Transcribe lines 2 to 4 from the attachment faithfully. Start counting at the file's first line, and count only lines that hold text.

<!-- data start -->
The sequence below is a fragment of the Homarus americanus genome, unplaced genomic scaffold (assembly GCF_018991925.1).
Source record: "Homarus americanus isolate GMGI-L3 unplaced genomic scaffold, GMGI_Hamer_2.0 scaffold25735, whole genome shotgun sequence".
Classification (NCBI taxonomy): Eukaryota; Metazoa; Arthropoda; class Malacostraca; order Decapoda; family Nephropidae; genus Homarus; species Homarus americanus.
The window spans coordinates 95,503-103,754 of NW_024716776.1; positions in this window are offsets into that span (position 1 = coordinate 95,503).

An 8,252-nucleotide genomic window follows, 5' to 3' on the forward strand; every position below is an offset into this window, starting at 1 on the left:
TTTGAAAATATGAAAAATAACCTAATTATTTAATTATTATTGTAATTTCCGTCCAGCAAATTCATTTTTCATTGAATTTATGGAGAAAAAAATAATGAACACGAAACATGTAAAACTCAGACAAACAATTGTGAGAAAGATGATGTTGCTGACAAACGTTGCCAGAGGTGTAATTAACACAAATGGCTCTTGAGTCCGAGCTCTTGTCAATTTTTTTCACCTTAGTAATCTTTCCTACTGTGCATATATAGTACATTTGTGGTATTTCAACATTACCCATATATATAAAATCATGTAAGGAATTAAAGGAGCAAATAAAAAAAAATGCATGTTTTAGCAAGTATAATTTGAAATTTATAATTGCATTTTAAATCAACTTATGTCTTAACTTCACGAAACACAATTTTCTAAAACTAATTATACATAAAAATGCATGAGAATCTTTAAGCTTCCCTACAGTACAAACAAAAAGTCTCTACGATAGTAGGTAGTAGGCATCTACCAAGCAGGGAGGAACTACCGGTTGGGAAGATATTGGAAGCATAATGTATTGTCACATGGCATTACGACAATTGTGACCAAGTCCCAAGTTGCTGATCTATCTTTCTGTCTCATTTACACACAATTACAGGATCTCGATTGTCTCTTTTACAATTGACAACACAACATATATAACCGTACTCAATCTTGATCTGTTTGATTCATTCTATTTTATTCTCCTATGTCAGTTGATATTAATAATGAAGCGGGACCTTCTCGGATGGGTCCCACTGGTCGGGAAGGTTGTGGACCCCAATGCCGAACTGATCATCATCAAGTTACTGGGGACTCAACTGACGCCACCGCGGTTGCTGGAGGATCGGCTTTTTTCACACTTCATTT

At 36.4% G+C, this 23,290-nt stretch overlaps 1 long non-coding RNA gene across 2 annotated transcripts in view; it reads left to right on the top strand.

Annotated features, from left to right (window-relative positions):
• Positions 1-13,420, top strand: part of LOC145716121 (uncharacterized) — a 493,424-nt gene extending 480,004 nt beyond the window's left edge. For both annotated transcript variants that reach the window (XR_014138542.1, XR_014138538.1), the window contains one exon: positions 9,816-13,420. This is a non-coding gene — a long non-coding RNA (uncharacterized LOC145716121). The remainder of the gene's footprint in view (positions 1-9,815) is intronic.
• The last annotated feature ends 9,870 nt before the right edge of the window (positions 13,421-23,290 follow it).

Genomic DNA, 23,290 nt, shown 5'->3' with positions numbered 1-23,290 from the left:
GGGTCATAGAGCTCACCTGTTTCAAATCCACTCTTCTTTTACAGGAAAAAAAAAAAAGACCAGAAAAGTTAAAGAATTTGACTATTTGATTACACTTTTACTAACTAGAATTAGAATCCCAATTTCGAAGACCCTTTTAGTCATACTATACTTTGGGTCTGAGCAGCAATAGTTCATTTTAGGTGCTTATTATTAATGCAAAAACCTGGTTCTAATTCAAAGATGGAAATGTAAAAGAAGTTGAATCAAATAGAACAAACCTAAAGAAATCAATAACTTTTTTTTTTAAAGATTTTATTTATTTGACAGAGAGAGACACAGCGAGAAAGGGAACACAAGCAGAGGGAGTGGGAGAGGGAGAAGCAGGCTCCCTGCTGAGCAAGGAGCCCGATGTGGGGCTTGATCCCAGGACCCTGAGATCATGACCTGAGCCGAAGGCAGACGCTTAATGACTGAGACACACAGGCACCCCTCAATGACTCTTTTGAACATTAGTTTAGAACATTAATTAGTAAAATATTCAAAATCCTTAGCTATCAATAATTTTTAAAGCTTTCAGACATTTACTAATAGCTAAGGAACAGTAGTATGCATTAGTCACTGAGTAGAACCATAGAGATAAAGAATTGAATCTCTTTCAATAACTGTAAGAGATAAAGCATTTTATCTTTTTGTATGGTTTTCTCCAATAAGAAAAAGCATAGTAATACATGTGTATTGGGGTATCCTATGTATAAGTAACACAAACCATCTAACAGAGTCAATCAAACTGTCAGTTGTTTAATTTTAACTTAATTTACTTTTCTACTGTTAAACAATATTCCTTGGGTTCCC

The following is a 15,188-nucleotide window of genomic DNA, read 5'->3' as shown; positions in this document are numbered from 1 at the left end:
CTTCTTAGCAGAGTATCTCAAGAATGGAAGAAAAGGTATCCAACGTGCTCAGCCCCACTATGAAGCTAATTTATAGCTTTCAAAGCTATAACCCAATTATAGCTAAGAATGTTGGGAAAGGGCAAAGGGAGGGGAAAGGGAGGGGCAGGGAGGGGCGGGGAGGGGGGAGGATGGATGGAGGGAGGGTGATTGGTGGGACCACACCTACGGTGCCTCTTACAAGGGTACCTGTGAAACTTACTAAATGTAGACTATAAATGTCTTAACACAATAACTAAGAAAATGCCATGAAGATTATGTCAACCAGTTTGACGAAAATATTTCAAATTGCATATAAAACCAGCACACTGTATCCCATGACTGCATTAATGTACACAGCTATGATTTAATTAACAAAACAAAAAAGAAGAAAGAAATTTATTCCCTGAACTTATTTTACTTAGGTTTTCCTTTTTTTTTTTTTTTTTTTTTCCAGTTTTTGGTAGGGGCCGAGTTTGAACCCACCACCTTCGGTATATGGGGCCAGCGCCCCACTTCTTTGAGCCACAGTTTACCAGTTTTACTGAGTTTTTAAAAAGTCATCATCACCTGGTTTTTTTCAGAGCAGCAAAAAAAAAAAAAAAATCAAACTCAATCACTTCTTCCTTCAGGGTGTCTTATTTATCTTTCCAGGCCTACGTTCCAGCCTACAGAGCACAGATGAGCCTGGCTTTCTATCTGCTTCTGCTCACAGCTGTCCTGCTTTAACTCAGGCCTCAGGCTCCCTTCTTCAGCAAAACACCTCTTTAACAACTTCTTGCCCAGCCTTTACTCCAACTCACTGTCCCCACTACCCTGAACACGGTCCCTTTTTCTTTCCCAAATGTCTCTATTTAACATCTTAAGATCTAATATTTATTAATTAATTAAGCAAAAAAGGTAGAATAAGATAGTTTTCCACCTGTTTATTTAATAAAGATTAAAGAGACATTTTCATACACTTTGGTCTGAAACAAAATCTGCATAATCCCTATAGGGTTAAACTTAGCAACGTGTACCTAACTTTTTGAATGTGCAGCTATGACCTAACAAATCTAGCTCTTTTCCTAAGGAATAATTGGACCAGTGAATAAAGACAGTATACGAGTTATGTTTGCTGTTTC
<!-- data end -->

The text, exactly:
Source record: "Homarus americanus isolate GMGI-L3 unplaced genomic scaffold, GMGI_Hamer_2.0 scaffold25735, whole genome shotgun sequence".
Classification (NCBI taxonomy): Eukaryota; Metazoa; Arthropoda; class Malacostraca; order Decapoda; family Nephropidae; genus Homarus; species Homarus americanus.
The window spans coordinates 95,503-103,754 of NW_024716776.1; positions in this window are offsets into that span (position 1 = coordinate 95,503).